Take the 2-minute tour ×
Server Fault is a question and answer site for system and network administrators. It's 100% free, no registration required.

I had an idea for a project last night and now trying to find solutions to implement it.

I need a way to detect a TCP/IP connect to any port on one machine, and if a connect is detected i need to run some code (preferably a shell-script) which gets some information like remote host and connected port.

Aditionally, I want to redirect any incoming packets to another machine just like NAT does - but with the script guarding the connects.

I guess that might be doable with some firewall black-magic. Sadly, I'm not a wizzard in this topic so I am asking for help and/or hints how to achieve something like this.

share|improve this question

2 Answers 2

up vote 1 down vote accepted

If you only need to trace TCP (not UDP) connections, your program can run a copy of 'tcpdump' with a filter to only monitor packets with the SYN flag set.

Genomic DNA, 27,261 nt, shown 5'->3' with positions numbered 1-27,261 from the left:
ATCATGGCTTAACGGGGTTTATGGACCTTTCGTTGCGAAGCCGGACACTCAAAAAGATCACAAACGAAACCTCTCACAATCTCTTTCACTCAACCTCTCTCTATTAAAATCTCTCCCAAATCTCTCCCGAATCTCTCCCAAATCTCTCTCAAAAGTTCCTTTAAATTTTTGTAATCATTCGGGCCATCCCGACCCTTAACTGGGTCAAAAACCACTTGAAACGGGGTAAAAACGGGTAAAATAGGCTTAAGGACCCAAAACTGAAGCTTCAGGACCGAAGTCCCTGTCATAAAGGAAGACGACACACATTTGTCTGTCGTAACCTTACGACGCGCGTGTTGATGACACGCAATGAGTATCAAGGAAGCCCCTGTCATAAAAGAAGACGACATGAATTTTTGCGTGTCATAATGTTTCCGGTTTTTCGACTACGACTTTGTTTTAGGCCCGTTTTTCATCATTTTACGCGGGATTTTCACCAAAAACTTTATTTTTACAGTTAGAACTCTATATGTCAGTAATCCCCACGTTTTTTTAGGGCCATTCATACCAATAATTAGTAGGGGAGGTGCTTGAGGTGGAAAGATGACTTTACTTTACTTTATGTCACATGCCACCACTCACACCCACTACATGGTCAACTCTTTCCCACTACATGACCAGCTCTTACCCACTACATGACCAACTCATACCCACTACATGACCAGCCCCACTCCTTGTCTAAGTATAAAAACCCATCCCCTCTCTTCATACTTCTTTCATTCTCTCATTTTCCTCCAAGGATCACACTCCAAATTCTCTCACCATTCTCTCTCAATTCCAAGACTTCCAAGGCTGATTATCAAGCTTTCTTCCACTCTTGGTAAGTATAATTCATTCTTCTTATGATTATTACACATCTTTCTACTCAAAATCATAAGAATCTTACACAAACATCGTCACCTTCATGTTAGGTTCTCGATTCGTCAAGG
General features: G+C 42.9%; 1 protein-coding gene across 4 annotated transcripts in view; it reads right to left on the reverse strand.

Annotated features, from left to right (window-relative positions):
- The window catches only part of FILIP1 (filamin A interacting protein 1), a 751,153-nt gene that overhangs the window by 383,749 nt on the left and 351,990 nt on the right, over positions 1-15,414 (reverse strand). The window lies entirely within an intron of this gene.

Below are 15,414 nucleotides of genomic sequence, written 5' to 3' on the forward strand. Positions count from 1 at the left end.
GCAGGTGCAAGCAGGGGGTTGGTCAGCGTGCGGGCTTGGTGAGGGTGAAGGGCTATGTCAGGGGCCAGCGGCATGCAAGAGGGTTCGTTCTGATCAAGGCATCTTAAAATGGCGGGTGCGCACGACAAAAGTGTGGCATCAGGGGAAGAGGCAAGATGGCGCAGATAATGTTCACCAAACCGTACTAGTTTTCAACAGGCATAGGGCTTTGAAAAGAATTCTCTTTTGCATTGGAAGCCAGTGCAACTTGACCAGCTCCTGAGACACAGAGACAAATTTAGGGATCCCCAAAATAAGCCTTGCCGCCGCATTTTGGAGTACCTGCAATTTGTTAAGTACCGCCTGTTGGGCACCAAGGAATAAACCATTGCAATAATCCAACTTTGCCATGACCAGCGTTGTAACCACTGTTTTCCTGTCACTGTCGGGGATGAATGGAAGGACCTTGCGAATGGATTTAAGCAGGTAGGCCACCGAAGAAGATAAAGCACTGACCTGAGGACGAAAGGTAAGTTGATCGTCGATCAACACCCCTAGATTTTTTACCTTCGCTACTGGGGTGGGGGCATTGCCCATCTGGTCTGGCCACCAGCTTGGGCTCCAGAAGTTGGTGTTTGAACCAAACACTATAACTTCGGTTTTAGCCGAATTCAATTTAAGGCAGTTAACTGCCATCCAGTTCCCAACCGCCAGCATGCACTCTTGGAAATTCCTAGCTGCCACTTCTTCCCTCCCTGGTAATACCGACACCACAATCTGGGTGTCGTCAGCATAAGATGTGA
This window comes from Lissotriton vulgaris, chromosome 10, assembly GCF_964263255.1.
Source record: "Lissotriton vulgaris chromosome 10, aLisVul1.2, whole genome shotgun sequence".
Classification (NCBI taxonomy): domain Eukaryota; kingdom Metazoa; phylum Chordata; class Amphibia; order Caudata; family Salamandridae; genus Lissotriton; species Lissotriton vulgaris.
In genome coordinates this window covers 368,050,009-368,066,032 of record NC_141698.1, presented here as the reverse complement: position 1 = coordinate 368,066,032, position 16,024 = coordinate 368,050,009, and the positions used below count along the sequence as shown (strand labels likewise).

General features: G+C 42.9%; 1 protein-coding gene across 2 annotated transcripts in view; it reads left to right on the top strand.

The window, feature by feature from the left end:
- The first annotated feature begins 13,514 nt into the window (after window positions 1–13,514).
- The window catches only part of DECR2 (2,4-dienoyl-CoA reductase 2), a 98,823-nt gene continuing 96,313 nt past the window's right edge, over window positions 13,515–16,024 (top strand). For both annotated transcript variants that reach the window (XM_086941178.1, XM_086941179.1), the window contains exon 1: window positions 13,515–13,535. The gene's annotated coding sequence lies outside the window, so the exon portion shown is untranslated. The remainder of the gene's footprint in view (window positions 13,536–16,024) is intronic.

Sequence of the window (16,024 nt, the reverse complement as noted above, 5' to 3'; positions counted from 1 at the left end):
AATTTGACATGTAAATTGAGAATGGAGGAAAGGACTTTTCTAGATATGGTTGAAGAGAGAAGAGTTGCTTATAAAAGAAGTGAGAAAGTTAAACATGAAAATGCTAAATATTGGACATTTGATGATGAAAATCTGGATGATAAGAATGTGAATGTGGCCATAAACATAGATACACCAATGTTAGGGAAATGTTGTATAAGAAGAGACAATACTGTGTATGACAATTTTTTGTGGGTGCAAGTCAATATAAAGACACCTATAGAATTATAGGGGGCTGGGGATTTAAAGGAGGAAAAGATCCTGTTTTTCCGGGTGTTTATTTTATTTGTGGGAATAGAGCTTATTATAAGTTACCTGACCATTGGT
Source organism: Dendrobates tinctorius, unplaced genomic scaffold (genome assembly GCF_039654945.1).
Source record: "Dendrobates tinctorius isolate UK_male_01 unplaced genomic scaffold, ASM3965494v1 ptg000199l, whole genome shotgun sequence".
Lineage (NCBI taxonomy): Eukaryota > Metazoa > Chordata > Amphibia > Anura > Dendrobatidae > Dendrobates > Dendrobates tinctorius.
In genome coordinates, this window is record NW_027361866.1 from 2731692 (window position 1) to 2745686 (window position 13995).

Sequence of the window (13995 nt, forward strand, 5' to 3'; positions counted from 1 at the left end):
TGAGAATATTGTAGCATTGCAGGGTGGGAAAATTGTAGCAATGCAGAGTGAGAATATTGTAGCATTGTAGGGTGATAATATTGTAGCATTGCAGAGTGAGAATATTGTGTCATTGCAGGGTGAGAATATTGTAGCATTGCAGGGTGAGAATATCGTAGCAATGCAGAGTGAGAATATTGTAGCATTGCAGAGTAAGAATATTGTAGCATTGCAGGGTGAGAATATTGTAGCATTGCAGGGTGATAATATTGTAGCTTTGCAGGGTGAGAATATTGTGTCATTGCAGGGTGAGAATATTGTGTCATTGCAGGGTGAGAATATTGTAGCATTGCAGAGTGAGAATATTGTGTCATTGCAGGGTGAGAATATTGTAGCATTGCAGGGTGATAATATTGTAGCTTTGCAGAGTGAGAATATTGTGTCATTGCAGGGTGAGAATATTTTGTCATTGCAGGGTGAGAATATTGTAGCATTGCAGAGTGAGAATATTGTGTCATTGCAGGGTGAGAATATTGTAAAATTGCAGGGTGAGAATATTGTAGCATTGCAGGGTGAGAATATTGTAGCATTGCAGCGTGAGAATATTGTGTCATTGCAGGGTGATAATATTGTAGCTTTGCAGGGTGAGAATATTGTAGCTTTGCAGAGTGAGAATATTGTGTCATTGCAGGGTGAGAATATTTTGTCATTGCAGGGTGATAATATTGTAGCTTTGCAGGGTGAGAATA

Doing so would make your shell script a more passive monitor, and not in the critical path of these connections. In other words, no normal network functionality would break if your program stopped or was overwhelmed with connections.

share|improve this answer

I don't think it is allowed or wise to run a shell script when a packet is matched against a firewall rule.

However, you can look at iptables QUEUE and NFQUEUE targets. They can pass a packet to user-space. Then, you can write your own application to handle these packets in the way you like. Of course, you have to write the needed rules to pass only the interesting packets to your user-space application.

share|improve this answer

Your Answer

 
discard

By posting your answer, you agree to the privacy policy and terms of service.

Not the answer you're looking for? Browse other questions tagged or ask your own question.